Man in his 30s, wearing dark trousers and coat, skating on an outdoor rink, facing to the right and looking downward towards the ice
American Olympic figure skater Irving Brokaw, who wrote one of the earliest books about figure skating and compulsory figures, The Art of Skating (1915)

Writer Ellyn Kestnbaum notes that skaters who were adept at performing compulsory figures had to practice for hours to have precise body control and to become "intimately familiar with how subtle shifts in the body's balance over the blade affected the tracings left on the ice".[26] She adds that many skaters found figures and their visible results calming and rewarding.[43] Sports writer Christie Sausa insists that training in figures "helps create better skaters and instills discipline, and can be practiced over a lifetime by skaters of all ages and abilities".[32] As Louise Radnofsky put it, for skaters that practiced figures, "there's joy in the frustration of never achieving perfection, zen in repetition, inclusivity in voluntarily doing something that generations of skaters complained about -- and, for once in a child-driven sport, superiority in maturity".[2] The German magazine Der Spiegel declared in 1983 that compulsory figures stifled skaters' creativity because not much about figures had changed in 100 years of competitions.[44]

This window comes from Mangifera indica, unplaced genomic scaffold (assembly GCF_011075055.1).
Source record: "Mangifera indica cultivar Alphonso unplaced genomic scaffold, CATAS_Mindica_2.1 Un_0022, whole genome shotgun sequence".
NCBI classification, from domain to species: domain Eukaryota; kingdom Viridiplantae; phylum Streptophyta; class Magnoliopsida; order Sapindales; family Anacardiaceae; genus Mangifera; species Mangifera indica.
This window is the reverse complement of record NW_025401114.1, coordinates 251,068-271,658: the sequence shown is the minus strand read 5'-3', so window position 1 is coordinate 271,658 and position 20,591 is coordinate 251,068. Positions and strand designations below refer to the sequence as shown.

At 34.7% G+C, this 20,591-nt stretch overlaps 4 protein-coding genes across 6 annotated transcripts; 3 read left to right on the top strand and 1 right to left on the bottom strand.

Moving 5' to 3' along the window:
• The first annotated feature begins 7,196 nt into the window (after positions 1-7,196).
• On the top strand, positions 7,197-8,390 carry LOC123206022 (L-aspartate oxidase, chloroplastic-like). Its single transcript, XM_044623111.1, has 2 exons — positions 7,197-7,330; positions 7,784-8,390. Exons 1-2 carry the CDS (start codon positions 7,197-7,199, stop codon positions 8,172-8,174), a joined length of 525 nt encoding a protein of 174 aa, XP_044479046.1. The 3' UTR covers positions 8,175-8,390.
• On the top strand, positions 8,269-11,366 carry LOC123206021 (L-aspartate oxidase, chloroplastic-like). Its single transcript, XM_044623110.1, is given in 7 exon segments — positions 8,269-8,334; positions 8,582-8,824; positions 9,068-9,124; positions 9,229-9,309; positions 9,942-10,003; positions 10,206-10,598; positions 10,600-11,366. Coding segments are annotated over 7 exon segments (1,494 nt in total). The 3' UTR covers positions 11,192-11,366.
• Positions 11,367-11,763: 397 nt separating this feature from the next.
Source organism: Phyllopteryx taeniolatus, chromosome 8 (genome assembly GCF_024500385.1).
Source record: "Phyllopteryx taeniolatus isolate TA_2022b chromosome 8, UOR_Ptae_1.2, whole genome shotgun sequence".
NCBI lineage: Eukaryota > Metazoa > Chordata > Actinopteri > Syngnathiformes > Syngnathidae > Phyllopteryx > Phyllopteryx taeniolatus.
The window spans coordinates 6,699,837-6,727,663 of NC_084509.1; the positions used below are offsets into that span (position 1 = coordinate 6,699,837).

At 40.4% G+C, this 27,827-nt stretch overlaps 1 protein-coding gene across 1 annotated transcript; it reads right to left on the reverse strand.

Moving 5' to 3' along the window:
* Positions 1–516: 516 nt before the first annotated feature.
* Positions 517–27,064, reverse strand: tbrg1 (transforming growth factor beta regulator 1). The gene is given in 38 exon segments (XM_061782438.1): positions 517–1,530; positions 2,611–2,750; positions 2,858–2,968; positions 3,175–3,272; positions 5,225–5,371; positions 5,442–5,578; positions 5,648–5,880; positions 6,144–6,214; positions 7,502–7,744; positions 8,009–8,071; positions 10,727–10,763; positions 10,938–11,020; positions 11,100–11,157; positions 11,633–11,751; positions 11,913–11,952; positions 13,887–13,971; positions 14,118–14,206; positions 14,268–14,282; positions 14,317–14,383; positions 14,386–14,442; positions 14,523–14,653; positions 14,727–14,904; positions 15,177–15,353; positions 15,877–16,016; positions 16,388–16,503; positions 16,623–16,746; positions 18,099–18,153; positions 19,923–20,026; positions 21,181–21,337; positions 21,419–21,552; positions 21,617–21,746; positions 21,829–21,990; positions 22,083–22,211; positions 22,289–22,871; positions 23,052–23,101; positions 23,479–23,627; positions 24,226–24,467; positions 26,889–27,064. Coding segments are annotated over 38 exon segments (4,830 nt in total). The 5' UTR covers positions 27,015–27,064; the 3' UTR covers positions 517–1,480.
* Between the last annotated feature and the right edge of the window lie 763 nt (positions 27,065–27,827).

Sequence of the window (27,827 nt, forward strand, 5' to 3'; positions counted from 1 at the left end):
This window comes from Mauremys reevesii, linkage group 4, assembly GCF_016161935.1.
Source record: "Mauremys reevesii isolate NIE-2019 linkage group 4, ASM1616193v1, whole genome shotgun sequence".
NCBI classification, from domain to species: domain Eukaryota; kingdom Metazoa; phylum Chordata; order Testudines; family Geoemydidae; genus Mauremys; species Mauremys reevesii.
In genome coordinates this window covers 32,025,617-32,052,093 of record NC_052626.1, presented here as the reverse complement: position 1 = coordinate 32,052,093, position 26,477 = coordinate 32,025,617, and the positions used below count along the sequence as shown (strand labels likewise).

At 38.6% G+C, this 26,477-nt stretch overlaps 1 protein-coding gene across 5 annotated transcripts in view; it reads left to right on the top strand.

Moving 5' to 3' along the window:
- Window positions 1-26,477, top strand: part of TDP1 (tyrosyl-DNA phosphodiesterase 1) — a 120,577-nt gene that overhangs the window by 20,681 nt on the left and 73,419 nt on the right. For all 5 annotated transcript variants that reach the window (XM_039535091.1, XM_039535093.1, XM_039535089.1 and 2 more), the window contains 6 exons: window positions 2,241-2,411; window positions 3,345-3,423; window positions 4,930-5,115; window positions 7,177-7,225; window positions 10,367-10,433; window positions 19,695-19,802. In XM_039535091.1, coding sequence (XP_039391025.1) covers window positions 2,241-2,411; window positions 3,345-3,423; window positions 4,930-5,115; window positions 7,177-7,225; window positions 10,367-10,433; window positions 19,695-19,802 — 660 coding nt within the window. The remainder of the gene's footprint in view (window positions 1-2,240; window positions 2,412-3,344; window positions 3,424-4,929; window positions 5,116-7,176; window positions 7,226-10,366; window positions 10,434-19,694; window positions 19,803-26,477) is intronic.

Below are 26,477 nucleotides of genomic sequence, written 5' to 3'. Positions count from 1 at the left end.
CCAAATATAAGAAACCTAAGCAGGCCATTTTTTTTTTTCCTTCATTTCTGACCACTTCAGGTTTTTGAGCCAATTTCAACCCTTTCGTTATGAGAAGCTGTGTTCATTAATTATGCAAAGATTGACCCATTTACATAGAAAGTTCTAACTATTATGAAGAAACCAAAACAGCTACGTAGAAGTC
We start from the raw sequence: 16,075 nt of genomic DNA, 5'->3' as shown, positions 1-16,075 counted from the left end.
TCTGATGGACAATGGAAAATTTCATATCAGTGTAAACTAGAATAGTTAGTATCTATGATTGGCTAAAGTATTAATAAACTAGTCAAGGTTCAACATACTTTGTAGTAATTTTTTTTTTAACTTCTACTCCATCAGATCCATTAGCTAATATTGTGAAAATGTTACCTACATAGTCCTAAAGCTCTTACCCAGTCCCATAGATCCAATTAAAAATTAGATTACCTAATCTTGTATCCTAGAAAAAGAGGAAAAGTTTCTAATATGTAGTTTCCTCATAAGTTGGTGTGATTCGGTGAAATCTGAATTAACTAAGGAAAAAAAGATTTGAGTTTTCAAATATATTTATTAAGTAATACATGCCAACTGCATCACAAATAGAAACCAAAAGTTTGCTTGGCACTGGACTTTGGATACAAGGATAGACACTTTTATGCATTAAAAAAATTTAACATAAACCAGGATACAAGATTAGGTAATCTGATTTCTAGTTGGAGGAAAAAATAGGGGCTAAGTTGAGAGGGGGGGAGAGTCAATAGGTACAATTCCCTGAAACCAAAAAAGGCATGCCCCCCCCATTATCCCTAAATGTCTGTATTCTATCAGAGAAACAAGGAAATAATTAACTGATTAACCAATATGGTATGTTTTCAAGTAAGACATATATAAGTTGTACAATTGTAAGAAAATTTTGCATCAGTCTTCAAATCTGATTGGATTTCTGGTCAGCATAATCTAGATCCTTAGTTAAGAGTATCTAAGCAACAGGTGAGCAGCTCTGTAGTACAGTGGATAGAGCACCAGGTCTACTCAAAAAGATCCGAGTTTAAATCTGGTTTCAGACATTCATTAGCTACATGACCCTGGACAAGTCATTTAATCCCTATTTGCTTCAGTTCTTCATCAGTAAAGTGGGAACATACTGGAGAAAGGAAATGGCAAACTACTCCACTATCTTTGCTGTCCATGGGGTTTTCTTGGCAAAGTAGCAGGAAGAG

Figure elements[edit]